* ...and whilst on the subject of t'radio. Apart from Soul shows I don't listen to it as a general rule, but it is hard not to catch bits now and again, in shops, garages etc.

As I am also not quite totally up my own rear passage music-wise I also pick up snippets of information about the recorded music industry, so I am aware that more than a few âveteranâ popular music performers have brought out albums full of classic Soul songs that are described as ...er... âtributesâ to the originals.

So we are forced to listen â on what appears to be, at the least, a weekly basis â to the balding former drummer of a rock band singing âYou Can't Hurry Loveâ when THE ORIGINAL RECORDING BY THE SUPREMES IS BETTER.

Go on, when did you last hear the Supremes on a non-specialist radio show?

* After retiring from my regular job with a daily newspaper I rather lost the point of deadlines â living with them almost every day of my 42 year career seemed enough.

However, our esteemed B&S leader, Lee, and the similarly positioned person in the Land Rover magazine I also still write for, may, on a good day, agree that I somehow still manage to hit the monthly date they still live by... more of less.

That's a slightly convoluted link in to the great, wonderful and marvellous, Etta James 'cos writing this before Christmas, I have to suppose that she will have passed away by the time you are reading it.

I have to believe in coincidences as I had just read the B&S review of Ms James' last album âThe Dreamerâ and decided to buy it, walked up to my office to order it via tinternet when I read online that she was terminally ill. I'm not an obituary person, there will be one, I am sure in the pages of B&S, but can I please just urge you all to search out Etta James' versions of âI'd Rather Go Blindâ, without a doubt one of the all time great vocal performances.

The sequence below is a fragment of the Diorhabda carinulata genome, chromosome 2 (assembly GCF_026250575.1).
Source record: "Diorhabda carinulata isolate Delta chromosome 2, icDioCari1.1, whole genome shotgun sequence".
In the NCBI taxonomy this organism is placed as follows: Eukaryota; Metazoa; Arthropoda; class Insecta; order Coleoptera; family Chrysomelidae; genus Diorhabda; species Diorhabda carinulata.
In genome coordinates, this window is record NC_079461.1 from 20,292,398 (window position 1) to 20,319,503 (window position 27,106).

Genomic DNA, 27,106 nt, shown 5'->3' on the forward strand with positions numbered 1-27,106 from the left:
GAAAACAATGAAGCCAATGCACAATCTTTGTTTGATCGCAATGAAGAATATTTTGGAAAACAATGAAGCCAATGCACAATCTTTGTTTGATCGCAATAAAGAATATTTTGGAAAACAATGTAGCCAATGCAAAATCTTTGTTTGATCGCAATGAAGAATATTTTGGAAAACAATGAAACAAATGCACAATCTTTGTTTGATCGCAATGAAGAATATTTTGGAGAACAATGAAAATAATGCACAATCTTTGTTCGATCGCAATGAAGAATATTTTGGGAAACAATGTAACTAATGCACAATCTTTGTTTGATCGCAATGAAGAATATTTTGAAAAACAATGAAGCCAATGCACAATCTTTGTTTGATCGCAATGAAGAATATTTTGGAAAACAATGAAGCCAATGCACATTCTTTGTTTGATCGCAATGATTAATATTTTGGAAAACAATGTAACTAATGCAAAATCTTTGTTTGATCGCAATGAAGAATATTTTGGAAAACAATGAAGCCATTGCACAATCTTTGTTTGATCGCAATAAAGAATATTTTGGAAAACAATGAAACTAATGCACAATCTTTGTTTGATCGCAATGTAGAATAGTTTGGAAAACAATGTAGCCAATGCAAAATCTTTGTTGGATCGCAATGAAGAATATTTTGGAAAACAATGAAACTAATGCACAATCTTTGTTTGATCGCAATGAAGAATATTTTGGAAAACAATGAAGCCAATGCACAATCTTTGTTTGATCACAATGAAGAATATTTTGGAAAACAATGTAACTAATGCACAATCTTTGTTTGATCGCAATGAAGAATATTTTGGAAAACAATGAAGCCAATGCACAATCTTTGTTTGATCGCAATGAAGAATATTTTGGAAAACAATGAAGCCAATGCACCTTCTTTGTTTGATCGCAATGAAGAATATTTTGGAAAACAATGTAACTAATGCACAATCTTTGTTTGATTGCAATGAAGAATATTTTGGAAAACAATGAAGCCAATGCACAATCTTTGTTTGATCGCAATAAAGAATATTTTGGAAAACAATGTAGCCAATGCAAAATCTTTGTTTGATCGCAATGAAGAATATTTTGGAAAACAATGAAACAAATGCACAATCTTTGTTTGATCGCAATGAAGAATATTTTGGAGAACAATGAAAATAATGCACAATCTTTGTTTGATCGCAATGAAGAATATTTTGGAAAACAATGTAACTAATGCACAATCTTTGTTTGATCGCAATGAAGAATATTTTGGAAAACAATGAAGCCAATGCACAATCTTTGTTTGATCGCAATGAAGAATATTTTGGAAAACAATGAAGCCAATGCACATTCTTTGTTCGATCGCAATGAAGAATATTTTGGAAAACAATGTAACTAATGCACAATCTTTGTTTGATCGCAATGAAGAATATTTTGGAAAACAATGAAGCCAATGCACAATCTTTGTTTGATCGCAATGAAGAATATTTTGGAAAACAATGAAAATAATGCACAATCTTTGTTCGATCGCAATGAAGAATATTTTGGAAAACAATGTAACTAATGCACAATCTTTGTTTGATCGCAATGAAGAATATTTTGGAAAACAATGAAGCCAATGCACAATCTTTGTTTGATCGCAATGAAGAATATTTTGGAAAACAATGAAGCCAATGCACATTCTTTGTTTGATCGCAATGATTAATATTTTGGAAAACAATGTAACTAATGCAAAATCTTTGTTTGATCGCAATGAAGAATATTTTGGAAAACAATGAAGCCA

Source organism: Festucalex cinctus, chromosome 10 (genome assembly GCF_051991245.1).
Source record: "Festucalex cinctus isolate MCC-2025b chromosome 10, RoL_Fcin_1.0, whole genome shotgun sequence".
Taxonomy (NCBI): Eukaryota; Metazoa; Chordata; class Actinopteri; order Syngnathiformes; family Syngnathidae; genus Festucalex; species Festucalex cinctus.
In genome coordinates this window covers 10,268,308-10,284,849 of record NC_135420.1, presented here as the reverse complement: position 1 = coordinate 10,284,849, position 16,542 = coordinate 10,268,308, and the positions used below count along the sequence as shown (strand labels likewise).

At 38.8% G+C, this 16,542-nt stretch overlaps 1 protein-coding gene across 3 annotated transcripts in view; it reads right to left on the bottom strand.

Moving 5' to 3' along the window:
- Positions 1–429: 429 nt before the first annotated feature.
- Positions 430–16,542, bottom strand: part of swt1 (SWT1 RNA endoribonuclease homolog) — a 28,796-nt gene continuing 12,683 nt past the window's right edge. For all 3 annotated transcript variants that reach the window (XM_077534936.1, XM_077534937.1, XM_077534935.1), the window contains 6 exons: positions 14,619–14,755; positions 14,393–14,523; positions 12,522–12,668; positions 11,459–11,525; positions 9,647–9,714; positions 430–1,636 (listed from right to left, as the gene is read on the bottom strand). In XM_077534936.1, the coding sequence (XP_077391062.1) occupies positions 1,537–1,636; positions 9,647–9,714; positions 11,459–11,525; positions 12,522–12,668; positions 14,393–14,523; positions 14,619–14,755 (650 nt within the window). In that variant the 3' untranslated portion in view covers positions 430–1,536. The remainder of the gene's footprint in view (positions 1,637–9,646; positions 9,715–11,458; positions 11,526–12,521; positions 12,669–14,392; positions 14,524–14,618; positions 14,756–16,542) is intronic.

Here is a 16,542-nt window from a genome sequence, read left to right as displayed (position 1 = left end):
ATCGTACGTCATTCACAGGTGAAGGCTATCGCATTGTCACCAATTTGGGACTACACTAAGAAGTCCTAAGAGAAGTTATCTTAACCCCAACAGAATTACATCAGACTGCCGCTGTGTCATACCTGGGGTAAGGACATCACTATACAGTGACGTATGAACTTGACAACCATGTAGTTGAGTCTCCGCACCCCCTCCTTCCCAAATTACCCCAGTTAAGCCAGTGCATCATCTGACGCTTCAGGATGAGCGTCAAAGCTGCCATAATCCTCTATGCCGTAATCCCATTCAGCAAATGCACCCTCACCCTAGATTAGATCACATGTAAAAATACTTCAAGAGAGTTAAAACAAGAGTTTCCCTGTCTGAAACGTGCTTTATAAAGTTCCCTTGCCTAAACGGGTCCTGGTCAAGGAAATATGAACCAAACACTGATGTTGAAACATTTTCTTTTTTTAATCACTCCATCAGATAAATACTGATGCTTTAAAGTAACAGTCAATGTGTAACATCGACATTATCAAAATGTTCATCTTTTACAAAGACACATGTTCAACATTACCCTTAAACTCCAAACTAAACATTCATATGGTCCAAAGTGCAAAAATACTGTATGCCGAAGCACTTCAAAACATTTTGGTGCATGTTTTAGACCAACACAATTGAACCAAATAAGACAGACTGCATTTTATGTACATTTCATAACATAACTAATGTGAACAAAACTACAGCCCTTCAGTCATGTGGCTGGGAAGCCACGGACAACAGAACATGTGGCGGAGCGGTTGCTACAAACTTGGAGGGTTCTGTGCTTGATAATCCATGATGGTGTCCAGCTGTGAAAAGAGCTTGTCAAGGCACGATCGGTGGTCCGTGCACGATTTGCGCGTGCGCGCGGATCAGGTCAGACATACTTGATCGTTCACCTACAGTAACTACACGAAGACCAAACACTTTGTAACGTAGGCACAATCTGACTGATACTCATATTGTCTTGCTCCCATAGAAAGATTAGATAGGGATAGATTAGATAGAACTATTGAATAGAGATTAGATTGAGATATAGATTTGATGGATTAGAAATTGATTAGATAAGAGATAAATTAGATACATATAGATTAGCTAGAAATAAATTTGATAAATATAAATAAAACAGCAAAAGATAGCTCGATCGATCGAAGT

⦠and there it is, on the âTell Mamaâ album. Which brings us around to the fact that âTell Mamaâ was one of the very first Dancing/Northern Soul sounds that many people would have heard in those heady days of the 1960s. Many a Mod raced off to buy the album for the title track only to open a window to another world, that of Deep Soul. Yes, a lot of us owe that to Etta James.

* And finally... you daft lot seem to like the idea of my Northern âcollectionâ being on a memory stick with a few of you asking me what a certain number is.

I will not give you number one because that pre-supposes something special and, hand on heart, I can say that it's just the ad hoc way I shuffled them together on my hdd.

However, for the lady who said her lucky number is seven (am I really doing this?) it is Epitome of Sound âYou Don't Love Meâ; my age (cough, cough) twenty-one is Archie Bell and The Drells âHere I go Againâ; and the magic âtonâ (100) is Millie Jackson âMy Man A Sweet Man."

Please feel free to contact me with any Northern soul news/events info that you feel would benefit others at editorial@bluesandsoul.com Thank you.

DON'T FORGET, YOU CAN READ MORE FROM FRANK IN OUR PRINTED FEBRUARY/MARCH ISSUE OUT FEB 6